Why are newspaper opinion columnists so consistently baffled by the politics, technologies, and social mores of the 21st century? We’ve crunched some data, and we think we’ve figured out the answer: They’re old as hell.
The New York Times’ David Brooks is under the impression that the babblings of his Yale students reflect major generational trends. The Washington Post’s Richard Cohen thinks for some reason that it’s okay to assume interracial relationships probably make people “repress a gag reflex.” At the Wall Street Journal, Peggy Noonan was apparently the last person on earth to find out about the internet. It’s been a fun few weeks (months, years)—for us, at least.
The graphic says it all. The Wall Street Journal has the youngest columnists with a median age of 55. The rest are even worse.
Out of over 140 columnists, half are over 60 years old.
Now being old is not really the problem per se but the lack of diversity is telling. Only 38 of over 140 columnists are women. About 8 are less than 40 years old.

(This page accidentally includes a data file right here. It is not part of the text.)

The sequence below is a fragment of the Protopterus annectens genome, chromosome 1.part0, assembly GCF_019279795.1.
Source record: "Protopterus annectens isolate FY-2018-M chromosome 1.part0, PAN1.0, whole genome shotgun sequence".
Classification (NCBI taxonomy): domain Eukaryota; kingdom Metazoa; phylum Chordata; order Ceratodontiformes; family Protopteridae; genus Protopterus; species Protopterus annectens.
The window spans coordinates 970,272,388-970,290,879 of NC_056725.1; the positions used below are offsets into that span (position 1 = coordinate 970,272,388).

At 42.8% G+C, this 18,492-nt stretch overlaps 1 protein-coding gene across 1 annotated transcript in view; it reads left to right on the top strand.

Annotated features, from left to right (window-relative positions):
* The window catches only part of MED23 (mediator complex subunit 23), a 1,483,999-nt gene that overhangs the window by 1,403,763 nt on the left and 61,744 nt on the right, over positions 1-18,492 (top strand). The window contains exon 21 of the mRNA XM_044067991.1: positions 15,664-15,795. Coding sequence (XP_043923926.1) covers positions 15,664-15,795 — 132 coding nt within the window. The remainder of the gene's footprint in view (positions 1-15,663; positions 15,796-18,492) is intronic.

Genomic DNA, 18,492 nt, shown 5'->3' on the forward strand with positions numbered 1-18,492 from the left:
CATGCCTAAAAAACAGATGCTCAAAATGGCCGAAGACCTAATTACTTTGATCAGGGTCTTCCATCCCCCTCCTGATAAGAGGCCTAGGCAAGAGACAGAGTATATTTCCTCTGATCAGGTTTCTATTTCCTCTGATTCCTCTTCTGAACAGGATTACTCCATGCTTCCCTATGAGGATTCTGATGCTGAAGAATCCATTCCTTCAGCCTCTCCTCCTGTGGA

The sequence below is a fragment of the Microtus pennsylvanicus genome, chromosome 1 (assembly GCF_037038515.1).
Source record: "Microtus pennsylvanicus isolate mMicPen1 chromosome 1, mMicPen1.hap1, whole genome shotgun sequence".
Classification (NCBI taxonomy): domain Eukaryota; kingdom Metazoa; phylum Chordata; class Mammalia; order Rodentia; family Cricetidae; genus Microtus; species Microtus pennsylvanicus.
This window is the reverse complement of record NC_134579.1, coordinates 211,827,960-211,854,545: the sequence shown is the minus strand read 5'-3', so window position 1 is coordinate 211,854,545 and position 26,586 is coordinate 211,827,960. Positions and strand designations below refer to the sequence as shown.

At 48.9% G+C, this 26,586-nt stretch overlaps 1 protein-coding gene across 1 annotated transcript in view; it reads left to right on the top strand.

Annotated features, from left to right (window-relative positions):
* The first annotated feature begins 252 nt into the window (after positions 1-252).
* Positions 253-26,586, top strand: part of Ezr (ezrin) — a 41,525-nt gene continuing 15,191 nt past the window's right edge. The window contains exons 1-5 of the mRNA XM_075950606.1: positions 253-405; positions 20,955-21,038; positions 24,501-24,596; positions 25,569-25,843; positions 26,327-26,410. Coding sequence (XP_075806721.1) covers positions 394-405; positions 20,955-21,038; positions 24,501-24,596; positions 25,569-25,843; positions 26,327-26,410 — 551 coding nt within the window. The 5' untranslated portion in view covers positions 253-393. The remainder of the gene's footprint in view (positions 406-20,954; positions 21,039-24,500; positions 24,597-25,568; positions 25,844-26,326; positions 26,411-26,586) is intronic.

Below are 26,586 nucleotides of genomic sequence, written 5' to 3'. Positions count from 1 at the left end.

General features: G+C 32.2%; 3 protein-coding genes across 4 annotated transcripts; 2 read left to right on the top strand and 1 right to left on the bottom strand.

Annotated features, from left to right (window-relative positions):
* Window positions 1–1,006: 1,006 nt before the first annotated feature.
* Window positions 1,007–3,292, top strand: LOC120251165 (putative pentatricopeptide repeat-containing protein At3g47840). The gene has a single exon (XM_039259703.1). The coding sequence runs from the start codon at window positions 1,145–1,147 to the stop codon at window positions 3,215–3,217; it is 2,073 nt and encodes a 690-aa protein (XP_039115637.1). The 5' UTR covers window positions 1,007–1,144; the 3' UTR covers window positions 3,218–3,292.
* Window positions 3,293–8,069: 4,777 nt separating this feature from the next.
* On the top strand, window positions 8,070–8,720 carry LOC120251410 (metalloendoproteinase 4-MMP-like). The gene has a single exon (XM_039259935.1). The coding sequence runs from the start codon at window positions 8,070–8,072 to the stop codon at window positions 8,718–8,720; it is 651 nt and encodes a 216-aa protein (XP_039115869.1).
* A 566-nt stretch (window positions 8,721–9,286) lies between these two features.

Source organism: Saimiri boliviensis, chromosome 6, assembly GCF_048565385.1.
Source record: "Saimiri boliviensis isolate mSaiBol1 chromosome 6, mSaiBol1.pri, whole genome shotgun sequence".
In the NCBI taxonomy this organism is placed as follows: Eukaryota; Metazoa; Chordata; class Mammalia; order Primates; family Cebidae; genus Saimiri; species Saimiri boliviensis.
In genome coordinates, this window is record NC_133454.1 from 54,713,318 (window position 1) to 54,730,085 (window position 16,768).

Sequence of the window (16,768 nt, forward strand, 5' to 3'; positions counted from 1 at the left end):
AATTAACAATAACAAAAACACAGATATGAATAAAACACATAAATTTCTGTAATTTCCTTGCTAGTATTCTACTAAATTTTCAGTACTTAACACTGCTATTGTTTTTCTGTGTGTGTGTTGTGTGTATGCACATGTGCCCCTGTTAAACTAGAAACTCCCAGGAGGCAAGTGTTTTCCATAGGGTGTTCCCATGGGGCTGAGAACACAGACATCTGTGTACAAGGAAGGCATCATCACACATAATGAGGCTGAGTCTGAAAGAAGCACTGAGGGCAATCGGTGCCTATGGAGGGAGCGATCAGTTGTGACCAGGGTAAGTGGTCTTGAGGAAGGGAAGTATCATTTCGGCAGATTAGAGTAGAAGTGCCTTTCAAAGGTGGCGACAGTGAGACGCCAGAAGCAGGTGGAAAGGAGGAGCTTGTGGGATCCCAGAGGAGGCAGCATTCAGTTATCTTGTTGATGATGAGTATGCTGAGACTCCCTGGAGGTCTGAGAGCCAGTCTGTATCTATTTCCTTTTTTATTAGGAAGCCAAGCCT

No wonder so many of them seem to fit into well defined buckets with little diversity in thought.
I read some of the newer columnists/ bloggers, like Daniel Larison (34) at the American Conservative or Ta-Nehisi Coates (36) at the Atlantic if I want to get a clearer view of the world without having it colored by someone reliving the 60s and thinking that explains today.
Sure, that perspective is important and if we do not know where we were, it is hard to tell where we are going. But that should be just one of a multitude of viewpoints, not 90%.
Lack of diverse views is why I don’t follow MSM columnists. I may read them when, like a broken clock, they have something worthwhile, but I’m not even sure they are right 1 time out of 12.